Very hard times. The hardest I have known. Like everyone, I’ve suffered grievous losses in my life. I buried a young, brilliant student, Liat. I’ve been to war. I’ve seen awful things happen to my friends on the West Bank. But worst of all is to watch the moral disintegration of a community, my home.
None of us here will ever recover fully from the horrors perpetrated by Hamas on October 7th. Hamas has given new meaning to the word “inhuman.” You’ve seen the pictures and read the words.
Now the very survival of the state is hanging in the balance, thanks to the criminal corruption and sordid delight in destruction driving the present government in Israel and the oblivious narcissist who heads it. It’s not just about physical survival. When the war is finished—but it may take forever, or feel like forever– will we be able to re-create a community rooted in truth, decency, equality, caring?
Meanwhile, the second Nakba is proceeding apace in the occupied territories. Village after village has fallen to the marauding bands of settlers who increasingly control the West Bank. They are into shooting to kill. The soldiers stand with them and sometimes join in the violence. On October 12, in Wadi al-Siq, where I spent a night just over a month ago, settlers and soldiers arrested and beat the villagers (who were packing up to abandon their homes), threatened to kill them along with five of our activists, handcuffed three of the Palestinians, stripped them down to their underclothes, extinguished cigarettes on their bodies, pissed on them, trampled on their backs and heads, forced their faces down into muddy excrement, and tortured them for many hours. You can read about it in Hagar Shezaf’s report in Haaretz. Last week five Palestinians were shot in cold blood in the village of Qusra, near Nablus; another totally innocent man was shot in Twaneh, in the South Hebron Hills, by a settler in the presence of soldiers who stood by passively (see above). I will spare you further instances, except for one: at the village of Mu‘arrajat, in the southern Jordan Valley, settlers from the nearby illegal outpost have been pulling Palestinians out of cars, threatening them with guns, shooting in the air, and ordering them to evacuate the village within twenty-four hours—or else. This after many months of routine settler violence and severe harassment, some of which we have witnessed.
So last night I slept in Mu‘arrajat together with Nimrod, a fellow activist. We have our people in the village 24/7 in what we are calling “protective presence.” The Palestinians of Mu‘arrajat live in constant, unrelenting fear—like Palestinians all over the West Bank. It’s not hard to feel it once you are there. They greeted us warmly when we arrived at dusk; fed us and cared for us like honored guests. After a week of fretting at home with a sore foot, a tooth implant, and my few remaining splinters of a heart, I couldn’t take it any longer. I can’t say I was unafraid. The settler outpost is a few hundred meters away.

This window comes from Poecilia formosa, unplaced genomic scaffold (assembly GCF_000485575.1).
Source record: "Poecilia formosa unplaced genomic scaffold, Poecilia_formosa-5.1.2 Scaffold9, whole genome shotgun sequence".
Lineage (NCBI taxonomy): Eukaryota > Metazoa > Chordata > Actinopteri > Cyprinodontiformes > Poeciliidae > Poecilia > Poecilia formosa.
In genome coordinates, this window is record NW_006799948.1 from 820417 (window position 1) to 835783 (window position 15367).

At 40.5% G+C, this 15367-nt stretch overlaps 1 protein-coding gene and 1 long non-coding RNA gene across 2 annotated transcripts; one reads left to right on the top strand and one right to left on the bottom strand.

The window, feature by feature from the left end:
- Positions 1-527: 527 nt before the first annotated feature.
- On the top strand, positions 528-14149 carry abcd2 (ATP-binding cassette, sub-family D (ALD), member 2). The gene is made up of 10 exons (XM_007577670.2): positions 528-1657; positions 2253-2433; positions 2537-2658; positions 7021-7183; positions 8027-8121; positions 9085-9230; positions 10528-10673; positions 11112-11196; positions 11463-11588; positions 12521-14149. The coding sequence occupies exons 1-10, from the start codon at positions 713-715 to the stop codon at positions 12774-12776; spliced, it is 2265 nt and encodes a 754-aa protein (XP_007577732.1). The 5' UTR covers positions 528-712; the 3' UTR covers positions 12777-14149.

Mu‘arrajat is a large, solid village of several hundred people, many tents and some sturdier homes, scattered over a wide rocky hill and the narrow wadi at its base; there is even a Mu‘arrajat Center and a Mu‘arrajat East. We’ve accompanied the shepherds many times to their grazing ground just across the main highway. Once we had the good luck of witnessing the arrival of a newborn kid, out in those fields. By now the danger is much greater and more immediate. Last night Nimrod and I did shifts, guard duty, through the night. I had lots of time to think. It struck me that the last time I did this at night was forty-one years ago, in Lebanon. Though I was passionately against that futile war, I couldn’t have imagined then that a day would come when I would be standing, unarmed, in the dark in order to protect innocent Palestinians from fiendish Jewish settlers.
The constellations whirled above me in the sky. I realized that we are now in autumn; after midnight, my old friends, the Pleiades and Orion (who is known as the Fool in the Book of Job) were in plain sight. Dogs were barking in a furious chorus, or perhaps a vibrant conversation; roosters, supposedly programmed to crow at dawn, never stopped their cock-a-doodle all night long [“Wake up! Wake up!”]. There was the faint music of the sheep bells, occasionally amplified by the donkeys practicing their scales (they need to work harder at it). After some time I noticed that a muffled high-pitched humming was coming out of the desert, never pausing, as if the sand and rocks and hills were living beings, speaking to us, seeking to assuage our pain. It worked for me. For the first time since the Hamas massacre, still heavy with sorrow and rage, I felt an alien twinge of rest, a soupçon of peace.
At 3:30, still long before sunrise, the elegant, self-possessed ‘Aliya got up from her cot outside the room allotted to us and headed down the hill to begin her day. I heard her steps on the stones. I have never met anyone like her. Someday she will be the leader of that community. She speaks a rapid, limpid Arabic. Her brother is studying medicine, wants to become a cardiologist. As I lay there under the stars, the sweet taste of the desert in my mouth, I thought: At the end of the world, the end of time, the end of killing, it will be something like this. Somewhere a young Bedouin shepherdess will be rising before dawn to see to her family and her flock.
Driving back to Jerusalem, we passed the turn-off to Wadi a-Siq. It’s a dirt road, almost invisible unless you know it’s there. A heavy-set settler, in the usual get-up, was sitting there in his car. Smug, I suppose. Wadi a-Siq has been emptied of its people, who had become our friends. Now he and his band of thugs own the place.
text 2023 © David Shulman, photographs as credited